Welcome to Great Yarmouth.
S J GILHAM
WITH regard to Andrew Fakes' letter concerning the date of King John's Charter. As far as I understand it, regnal years quoted on charters began on the anniversary of the accession of the sovereign. It appears John became king on May 27, 1199 and as such his first regnal year would have been from that date to May 26, 1200. The ninth regnal year quoted on the charter would therefore have been May 27, 1207 to May 26, 1208.
Confirmation of this can be gleaned from the date on the Magna Carta which was issued “on the 15th day of June in the 17th year of Our reign:” the 17th regnal year being May 27, 1215 to May 26, 1216. I trust there is no dispute concerning the year of the Magna Carta?
FOR as many years as we can remember we have been able to enjoy the view, benefit from the sea air, and buy an ice-cream from the car park at the harbour's mouth, no matter what the weather.
We lost the lovely little café years ago and now it appears we are in danger of losing yet another precious attribute of our east coast.
Before it is too late we implore the “powers that be” to follow the example of Felixstowe and include in their plans a viewing area car park where visitors and residents are able to watch the hustle and bustle of a busy port.
Well said Mrs Fowler (Mercury last week), it would be a sad loss to so many who are unable to walk and enjoy the ambience. We surely must be allowed to retain a car park where we can reflect at leisure on the lovely sea and the sky which is such an integral part of our heritage in Great Yarmouth.
DUSTY MILLER & MARGARET MILLER
MAY I add my congratulations to all those involved in arranging, sponsoring and participating in the wonderful welcome led by the Mayor, extended to the Royal Anglian Regiment on Sunday, January 27.
Last week's Letters Page published praises I have heard many other people express about that magnificent day. In the last nine months I have attended numerous civic events throughout Norfolk and in neighbouring counties, all of which have been extremely well organised. With no disrespect to any other places I have visited in my current role, I can say, as a proud, life-long local resident, to quote from John Fuller's letter last Friday: “Yarmouth really does do the ceremonial better than anyone.”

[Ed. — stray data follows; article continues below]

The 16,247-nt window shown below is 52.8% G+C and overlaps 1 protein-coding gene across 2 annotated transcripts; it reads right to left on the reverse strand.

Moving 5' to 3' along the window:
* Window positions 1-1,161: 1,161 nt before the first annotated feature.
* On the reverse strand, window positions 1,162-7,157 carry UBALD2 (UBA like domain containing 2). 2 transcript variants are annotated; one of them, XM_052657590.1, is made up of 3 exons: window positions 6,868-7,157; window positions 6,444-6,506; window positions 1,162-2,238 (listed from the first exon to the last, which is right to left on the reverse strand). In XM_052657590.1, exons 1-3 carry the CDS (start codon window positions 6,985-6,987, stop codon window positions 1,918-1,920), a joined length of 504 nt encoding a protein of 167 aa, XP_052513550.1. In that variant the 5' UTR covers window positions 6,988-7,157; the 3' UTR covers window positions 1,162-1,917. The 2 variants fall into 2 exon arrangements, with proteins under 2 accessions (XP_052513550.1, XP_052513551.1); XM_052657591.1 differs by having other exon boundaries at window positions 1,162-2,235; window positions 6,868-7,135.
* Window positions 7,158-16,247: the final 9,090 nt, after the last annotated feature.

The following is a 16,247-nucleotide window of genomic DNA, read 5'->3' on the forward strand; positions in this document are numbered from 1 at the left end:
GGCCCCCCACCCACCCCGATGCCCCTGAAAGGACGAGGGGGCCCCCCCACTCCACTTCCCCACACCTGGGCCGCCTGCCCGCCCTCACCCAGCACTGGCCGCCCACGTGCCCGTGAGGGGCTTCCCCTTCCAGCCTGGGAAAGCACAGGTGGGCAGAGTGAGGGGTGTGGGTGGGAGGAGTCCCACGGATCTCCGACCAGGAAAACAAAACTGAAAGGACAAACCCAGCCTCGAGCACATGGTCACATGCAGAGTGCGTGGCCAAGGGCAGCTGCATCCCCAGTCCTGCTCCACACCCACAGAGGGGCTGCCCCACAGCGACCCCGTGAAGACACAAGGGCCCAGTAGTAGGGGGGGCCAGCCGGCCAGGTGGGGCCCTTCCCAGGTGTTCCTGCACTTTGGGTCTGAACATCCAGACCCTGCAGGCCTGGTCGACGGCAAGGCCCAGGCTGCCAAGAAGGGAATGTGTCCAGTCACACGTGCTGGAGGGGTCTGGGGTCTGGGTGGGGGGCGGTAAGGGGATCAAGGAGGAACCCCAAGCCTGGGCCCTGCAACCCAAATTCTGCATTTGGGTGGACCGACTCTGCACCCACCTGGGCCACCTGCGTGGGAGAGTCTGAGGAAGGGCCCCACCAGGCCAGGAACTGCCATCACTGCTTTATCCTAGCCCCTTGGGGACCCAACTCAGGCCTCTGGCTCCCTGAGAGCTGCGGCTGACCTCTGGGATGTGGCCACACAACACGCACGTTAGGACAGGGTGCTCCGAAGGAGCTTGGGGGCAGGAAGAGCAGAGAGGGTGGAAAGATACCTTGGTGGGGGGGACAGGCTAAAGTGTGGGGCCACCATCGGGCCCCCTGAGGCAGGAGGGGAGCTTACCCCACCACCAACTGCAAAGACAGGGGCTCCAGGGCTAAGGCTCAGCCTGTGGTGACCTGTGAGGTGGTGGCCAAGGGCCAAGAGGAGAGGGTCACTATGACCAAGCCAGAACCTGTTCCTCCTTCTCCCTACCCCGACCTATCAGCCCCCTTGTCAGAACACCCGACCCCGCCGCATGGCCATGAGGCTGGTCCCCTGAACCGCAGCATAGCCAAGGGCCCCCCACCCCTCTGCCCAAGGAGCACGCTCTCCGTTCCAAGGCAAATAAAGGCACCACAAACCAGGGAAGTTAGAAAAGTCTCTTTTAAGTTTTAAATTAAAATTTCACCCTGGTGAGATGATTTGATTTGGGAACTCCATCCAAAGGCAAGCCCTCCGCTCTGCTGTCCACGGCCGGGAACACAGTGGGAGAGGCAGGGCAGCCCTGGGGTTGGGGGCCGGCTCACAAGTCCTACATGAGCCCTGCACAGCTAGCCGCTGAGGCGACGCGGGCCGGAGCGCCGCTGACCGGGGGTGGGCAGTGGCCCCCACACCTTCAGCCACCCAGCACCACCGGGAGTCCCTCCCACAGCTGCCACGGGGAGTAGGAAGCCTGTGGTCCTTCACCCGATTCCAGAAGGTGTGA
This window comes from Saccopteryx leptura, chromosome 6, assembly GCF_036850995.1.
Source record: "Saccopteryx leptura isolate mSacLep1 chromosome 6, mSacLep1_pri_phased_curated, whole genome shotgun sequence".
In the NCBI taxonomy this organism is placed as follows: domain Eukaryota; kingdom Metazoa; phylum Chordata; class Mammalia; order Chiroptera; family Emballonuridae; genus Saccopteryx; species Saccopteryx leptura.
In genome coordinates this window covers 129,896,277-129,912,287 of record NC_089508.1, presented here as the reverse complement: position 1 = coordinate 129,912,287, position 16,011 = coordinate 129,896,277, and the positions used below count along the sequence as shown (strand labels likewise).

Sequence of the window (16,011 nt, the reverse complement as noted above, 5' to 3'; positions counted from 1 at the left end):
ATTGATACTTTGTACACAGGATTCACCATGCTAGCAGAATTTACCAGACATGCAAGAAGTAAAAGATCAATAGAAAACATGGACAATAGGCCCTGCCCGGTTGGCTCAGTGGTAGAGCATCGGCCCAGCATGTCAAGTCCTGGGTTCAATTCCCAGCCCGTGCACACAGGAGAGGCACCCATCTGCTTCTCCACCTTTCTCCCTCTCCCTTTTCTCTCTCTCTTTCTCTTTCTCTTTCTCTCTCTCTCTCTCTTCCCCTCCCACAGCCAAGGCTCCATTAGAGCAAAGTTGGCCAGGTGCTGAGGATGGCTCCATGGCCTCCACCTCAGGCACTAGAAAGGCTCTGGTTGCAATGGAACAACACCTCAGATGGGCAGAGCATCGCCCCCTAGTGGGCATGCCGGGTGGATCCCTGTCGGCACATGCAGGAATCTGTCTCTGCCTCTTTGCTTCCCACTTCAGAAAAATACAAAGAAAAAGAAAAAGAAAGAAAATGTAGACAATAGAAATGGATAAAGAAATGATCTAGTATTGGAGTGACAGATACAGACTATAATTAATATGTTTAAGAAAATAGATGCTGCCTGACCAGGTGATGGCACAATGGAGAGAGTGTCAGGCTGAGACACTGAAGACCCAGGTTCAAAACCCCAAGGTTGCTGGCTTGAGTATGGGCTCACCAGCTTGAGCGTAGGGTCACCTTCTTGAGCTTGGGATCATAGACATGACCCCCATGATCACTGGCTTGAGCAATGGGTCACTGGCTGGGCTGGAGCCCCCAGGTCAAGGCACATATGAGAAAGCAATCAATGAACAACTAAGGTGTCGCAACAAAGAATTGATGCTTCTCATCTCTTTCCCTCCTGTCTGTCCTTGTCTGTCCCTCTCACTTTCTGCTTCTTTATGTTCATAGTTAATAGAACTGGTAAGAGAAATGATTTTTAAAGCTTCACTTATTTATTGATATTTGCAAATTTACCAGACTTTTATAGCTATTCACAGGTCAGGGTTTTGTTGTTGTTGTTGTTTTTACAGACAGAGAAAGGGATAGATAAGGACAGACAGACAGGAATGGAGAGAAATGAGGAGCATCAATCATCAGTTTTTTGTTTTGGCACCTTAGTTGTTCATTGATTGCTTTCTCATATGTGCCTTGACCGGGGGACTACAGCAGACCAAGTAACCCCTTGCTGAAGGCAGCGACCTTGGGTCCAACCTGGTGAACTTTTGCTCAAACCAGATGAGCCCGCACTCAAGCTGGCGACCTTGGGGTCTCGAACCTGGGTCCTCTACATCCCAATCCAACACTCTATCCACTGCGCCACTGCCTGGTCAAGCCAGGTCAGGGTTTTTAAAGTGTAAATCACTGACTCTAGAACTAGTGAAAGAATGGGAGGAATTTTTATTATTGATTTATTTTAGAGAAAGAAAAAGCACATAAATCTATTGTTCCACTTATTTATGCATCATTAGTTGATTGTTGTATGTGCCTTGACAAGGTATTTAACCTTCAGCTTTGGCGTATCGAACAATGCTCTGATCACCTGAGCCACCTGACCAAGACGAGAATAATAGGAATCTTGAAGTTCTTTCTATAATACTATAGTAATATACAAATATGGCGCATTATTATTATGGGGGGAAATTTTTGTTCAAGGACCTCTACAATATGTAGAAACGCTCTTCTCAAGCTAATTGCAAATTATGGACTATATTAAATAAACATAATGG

A view I know those admirable young soldiers, several of whom I chatted with that day, endorsed with enthusiasm.
Chairman, Norfolk County Council
IF head of tourism Alan Carr scraps the Great Yarmouth brochure, Yarmouth will lose a lot of trade, not everybody has a computer. He might save money, but he won't save Yarmouth.
I was reading about the Venetian-style gondolas for the boating lake revamp. Why does it take the council two years over the lease and negotiations. I suppose it will take the council a decade to sort out the seafront.
It's about time Yarmouth's gateway entrance is cleaned up. It's been like that for a long time, what a bad impression.
I had a walk along the seafront to the Wellington Pier. What a mess, beach huts boarded up with rusty corrugated iron, burnt out building, no work going on the pier. This has got to be sorted out by the council and the owners before the outer harbour is finished.
Mr Albert Jones is doing a great job with Pleasure Beach. It's about time other companies took a leaf out of his book.
Mr E A EGGLETON
AN article in the Sunday Express, January 27: “Welcome to once Great Yarmouth” was an appalling travesty of the truth.
I hope reporter Nick Craven will do the honourable thing and return to do a “real” story about Yarmouth and its very positive future - not just its undoubted great past. The article was an absolute travesty of the real situation in Yarmouth - despite the quoted comments of some local fisherman.
The herring industry was enormously important to Yarmouth but by the time Britain joined the Common Market in the 70s it had effectively collapsed as herring catches plummeted. The fishing vessels found a new role instead as offshore supply ships for the new industry that replaced it (just in the nick of time!), offshore oil and gas exploration.